The problem of the Runcible spoon

Ah the Runcible spoon, which rose to fame in the Edward Lear poem “The Owl and the Pussycat” is not, in fact, the poet’s invention–no matter what the internet says. How do I know this?

Because I read Boswell’s The Life of Samuel Johnson in college. There’s a scene in the diary wherein Boswell and Dr. Johnson have stopped at an inn while traveling and they must provide their own utensils while they eat from a shared bowl. Boswell is put out that he has only his belt knife and cannot keep up with the prodigious gobbling pace of Johnson who has a “Runcible’s spoon”. This invention of a man named Runcible (no, his first name isn’t mentioned that I recall, but I’d bet on “John” just to be perverse) is described by Boswell as a long handle with a spoon bowl at one end and fork at the other, and one sharpened edge to make a small knife (I’m afraid I’ve forgotten if it was the spoon or the fork that had the sharpened side). Boswell is interested in Runcible’s invention and though Johnson finds it a bit of a challenge, it’s a huge step up from making do with a belt knife and fingers as Boswell has to do.

I haven’t found the reference, myself, but I’m told the Runcible’s spoon is also mentioned in Pepys’s diary.(I have been informed that my source was wrong and the runcible spoon does not appear in Pepys’s diary.)* Both Pepys and Johnson predates Edward Lear by a considerable time. That the internet has widely reported the story of the Runcible spoon as an invention of Lear’s does not, in fact, make it true. It’s the invention of Runcible.

And although they call it a “spork” here, this is, in fact, a variation on Mr. Runcible’s spoon. (The Slightly Less Than Official Spork Page claims “Spork’ is the colloquial term for `Runcible Spoon’” but the spork doesn’t usually have a sharpened edge and there’s no knife edge on the official patent design.) The original must have had a longer and more distinct handle, but still… a spoon bowl, fork tines, and one sharpened edge…. Plainly a Runcible’s spoon. You can imagine how swank Dr. Johnson must have been to own such a marvel in the Eighteenth Century. Very, very swank! No sharing germs with the peons for Dr. Johnson! No burning his fingers snatching bits of meat out of the stew pot with his unaided hand.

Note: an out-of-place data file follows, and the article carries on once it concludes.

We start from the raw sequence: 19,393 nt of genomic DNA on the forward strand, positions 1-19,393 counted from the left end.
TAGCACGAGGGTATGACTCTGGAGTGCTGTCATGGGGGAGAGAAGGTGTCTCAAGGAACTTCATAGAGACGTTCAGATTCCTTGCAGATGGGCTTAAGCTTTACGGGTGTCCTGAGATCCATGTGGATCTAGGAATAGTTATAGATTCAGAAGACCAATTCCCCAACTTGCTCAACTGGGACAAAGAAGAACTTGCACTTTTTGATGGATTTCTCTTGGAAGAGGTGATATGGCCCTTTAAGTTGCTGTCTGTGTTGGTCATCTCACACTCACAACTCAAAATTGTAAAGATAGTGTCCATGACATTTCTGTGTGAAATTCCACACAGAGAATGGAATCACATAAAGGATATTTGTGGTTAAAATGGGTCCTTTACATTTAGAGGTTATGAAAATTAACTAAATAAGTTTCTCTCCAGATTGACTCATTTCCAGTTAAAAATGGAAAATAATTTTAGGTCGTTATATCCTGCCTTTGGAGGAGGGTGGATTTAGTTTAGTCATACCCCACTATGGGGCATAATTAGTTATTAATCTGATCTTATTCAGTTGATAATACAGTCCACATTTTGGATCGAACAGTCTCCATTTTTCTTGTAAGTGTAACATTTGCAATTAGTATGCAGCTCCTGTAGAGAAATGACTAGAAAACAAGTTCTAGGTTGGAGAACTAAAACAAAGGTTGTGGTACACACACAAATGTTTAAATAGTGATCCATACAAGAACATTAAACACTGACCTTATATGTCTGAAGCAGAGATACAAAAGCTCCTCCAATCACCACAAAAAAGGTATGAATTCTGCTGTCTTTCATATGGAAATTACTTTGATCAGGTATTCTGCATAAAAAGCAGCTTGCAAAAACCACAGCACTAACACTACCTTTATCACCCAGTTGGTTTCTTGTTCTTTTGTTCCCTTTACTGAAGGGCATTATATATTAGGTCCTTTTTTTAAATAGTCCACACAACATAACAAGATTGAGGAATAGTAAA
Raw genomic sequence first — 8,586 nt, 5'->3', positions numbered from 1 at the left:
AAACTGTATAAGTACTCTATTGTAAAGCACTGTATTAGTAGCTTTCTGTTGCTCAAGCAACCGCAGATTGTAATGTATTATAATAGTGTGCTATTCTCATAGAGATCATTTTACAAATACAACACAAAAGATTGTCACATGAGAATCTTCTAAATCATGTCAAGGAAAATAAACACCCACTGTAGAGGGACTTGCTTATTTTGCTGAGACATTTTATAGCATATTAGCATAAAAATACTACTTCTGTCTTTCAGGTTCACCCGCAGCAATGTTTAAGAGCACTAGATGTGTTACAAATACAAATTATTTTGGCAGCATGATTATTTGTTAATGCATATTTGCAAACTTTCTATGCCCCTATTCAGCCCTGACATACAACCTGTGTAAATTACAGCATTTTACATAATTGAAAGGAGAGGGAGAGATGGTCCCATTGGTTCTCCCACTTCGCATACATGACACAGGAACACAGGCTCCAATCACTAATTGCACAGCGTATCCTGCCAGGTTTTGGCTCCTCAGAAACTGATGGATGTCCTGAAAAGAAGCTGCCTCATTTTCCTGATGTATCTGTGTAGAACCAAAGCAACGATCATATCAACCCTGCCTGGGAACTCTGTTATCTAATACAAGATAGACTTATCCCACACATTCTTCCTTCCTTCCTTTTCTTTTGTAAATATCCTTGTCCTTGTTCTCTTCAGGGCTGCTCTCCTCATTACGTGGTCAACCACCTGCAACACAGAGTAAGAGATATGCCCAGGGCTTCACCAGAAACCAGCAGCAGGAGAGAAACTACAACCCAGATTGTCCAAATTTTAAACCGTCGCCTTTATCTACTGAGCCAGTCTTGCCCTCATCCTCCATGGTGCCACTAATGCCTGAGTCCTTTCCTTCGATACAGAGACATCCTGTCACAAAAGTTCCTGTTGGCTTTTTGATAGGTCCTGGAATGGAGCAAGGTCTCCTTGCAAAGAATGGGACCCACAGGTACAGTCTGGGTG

And, in spite of what my parents told me, a central-pivot salad tongs is also not a Runcible spoon. Just isn’t. Sorry. Not to mention how could the Owl and Pussycat ever have eaten “mince and slices of quince” with a salad tongs? Ridiculous. But with a Runcible spoon? Easy as… well, as pie. Om nom nom!

Also, the poem wouldn’t have rhymed very well with “spork.”

*edited for correction.

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About Kat Richardson

Writer, editor, eccentric pain in the tail, bestselling author of the Greywalker novels.
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9 Responses to The problem of the Runcible spoon

  1. Alan Gordon says:

    I think there’s a runcible spoon fight in Gravity’s Rainbow.

  2. Now that I’d love to see….

    “Beware my Runcible spoon!” *splat*

  3. MD says:

    *loves Boswell*

    I just had to say this:) I read some of his stuff for a paper I wrote on travel literature about Scotland. He is so very funny!

  4. I remember the passage being really bizarre–to the point that it’s stuck with me for 20 years.

  5. Miss Bliss says:

    I gotta say this is one of the reasons I so love reading Writer Blogs…you just don’t find this kind of information anywhere else

  6. Lilaeth says:

    Runcible spoon sounds a tad less rude than spork – or is that just me??

  7. I agree. “Spork” sounds like a verb. ;)

  8. Lilaeth says:

    I cam, I saw, I sporked. Yup, that sounds like Julius Caesar all right! ;)

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